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As an anti-corruption journalist in Afghanistan, Aarash’s family’s life was threatened by warlords. His car was shot at, their guesthouse was bombed, and later when they were threatened at gunpoint, they tried to make a new life in India. But in India, they discovered difficulties in obtaining permanent visas so they had return to Kabul where they hid at a friend’s house for 20 days while obtaining documentation to flee to Turkey. Once in Turkey, they learned that Afghan registries had been closed since 2010. They determined that they needed to either apply for asylum in Turkey or leave for Greece when they were immediately jailed at IDEN for 15 days. Upon release, they were told they needed to pay bus passage to go back to Istanbul and because he had money, he was expected to pay for other passengers as well. Someone put him in touch with a smuggler who was able to get the family to Greece where they stayed in a Refugee Camp.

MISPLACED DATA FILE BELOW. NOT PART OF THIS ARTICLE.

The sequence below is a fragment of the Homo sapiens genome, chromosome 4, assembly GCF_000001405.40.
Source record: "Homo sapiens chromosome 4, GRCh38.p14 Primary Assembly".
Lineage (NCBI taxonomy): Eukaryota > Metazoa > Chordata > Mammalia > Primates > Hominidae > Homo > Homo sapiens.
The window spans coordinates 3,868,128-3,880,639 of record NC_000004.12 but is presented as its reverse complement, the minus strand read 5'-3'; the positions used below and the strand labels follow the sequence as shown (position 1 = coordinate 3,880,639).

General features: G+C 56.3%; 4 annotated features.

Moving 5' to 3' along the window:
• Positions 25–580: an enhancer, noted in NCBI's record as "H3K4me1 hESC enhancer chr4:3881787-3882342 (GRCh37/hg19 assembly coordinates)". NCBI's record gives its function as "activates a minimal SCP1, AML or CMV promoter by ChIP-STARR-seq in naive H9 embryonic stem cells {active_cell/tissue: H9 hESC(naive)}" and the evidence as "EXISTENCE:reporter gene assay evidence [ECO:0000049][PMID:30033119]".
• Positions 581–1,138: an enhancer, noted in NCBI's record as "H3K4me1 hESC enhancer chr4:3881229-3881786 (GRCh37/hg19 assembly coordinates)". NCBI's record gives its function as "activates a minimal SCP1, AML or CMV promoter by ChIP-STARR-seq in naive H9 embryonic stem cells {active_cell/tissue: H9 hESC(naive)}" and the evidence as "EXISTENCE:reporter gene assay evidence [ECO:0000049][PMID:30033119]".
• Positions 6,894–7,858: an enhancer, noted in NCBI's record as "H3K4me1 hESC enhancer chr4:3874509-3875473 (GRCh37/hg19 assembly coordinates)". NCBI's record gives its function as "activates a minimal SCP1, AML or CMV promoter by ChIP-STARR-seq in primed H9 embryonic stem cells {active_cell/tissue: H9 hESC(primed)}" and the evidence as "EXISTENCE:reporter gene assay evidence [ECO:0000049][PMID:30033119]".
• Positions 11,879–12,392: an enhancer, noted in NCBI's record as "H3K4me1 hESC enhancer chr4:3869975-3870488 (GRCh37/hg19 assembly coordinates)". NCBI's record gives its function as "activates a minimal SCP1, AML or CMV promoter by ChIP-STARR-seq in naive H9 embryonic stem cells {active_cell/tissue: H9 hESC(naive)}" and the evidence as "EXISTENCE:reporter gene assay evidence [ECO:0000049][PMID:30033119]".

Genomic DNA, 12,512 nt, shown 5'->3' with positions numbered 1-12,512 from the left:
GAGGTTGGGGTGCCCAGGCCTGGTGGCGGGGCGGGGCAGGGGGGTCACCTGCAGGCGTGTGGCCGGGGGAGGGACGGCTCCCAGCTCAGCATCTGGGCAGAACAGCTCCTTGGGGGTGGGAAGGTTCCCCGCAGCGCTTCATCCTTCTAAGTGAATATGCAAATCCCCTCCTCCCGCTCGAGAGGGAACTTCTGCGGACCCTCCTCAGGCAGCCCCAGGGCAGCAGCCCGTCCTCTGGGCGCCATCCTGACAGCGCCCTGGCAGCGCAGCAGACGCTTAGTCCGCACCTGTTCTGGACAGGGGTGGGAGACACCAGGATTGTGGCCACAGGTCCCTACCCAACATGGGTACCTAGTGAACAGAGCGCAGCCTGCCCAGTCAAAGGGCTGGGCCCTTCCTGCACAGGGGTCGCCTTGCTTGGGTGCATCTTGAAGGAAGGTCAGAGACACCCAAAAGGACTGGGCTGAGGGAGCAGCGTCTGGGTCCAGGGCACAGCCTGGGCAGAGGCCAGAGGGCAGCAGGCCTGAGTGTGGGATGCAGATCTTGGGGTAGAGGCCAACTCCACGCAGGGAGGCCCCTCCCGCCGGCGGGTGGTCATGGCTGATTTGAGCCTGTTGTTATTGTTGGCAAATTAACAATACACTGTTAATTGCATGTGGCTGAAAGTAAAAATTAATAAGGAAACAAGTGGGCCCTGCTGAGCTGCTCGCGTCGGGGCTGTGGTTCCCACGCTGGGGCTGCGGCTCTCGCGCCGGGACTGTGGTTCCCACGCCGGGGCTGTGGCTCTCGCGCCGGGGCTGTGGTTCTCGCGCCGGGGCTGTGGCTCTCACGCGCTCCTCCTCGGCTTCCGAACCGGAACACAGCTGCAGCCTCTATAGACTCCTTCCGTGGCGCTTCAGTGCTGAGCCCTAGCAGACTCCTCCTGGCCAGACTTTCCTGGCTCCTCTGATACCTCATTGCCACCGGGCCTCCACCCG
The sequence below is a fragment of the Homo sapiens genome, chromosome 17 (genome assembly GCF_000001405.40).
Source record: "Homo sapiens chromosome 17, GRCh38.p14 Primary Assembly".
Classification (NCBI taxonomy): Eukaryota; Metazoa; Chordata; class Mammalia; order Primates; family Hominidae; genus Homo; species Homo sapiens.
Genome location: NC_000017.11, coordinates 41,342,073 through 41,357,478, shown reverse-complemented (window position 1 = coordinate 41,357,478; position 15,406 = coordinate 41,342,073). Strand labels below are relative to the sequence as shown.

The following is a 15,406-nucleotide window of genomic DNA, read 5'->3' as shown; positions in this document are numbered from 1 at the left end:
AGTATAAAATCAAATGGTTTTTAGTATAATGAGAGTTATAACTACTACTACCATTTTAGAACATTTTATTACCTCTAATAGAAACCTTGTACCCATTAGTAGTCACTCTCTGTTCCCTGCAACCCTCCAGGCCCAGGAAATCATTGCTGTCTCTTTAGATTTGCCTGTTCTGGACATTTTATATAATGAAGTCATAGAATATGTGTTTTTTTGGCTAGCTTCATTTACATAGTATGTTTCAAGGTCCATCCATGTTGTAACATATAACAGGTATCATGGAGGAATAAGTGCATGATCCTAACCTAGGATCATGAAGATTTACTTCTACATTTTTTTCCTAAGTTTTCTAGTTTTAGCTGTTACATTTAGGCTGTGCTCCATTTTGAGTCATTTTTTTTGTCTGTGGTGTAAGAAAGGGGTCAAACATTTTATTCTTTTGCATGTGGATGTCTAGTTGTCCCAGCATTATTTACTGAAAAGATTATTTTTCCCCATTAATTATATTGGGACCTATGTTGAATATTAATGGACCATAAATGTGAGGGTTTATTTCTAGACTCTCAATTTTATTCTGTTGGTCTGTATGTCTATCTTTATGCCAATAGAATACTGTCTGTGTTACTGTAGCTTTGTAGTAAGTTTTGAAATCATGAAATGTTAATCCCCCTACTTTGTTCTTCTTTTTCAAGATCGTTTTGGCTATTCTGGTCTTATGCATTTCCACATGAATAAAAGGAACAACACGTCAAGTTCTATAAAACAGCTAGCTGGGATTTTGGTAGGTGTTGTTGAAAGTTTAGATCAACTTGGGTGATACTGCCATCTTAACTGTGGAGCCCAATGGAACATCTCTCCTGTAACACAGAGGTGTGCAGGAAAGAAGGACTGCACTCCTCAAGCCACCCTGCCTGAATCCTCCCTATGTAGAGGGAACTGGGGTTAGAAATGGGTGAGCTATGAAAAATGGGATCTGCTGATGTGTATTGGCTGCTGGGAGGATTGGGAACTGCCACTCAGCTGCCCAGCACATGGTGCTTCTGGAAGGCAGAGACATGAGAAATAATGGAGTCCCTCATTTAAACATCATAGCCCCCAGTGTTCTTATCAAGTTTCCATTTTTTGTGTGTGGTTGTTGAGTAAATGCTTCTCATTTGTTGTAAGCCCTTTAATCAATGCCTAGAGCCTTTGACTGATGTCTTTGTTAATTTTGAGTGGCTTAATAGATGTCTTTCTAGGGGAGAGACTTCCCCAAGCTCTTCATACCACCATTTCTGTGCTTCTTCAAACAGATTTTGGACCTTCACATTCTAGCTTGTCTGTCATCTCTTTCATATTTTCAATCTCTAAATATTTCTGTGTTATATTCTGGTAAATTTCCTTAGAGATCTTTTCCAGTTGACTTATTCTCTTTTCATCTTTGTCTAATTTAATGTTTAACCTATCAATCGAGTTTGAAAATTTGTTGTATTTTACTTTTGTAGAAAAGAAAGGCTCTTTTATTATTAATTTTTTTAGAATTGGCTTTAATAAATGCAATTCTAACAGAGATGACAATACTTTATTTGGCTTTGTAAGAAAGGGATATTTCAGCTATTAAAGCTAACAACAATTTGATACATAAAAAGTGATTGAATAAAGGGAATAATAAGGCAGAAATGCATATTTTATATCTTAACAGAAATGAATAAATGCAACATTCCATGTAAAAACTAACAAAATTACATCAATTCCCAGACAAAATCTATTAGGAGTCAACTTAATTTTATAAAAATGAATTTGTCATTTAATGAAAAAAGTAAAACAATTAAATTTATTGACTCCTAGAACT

Life in the refugee camp is discouraging for them. There is no school for the kids. “This is not the life I came for. I thought I will start a new life, but this is also not a new life,” Aarash says. “ I’d like to start work and do something soon. And I don’t like to sit at home only, under this tent.” He explains that he and his wife were appointed leadership responsibilities in the camp, and he hopes to film some stories within the camp.
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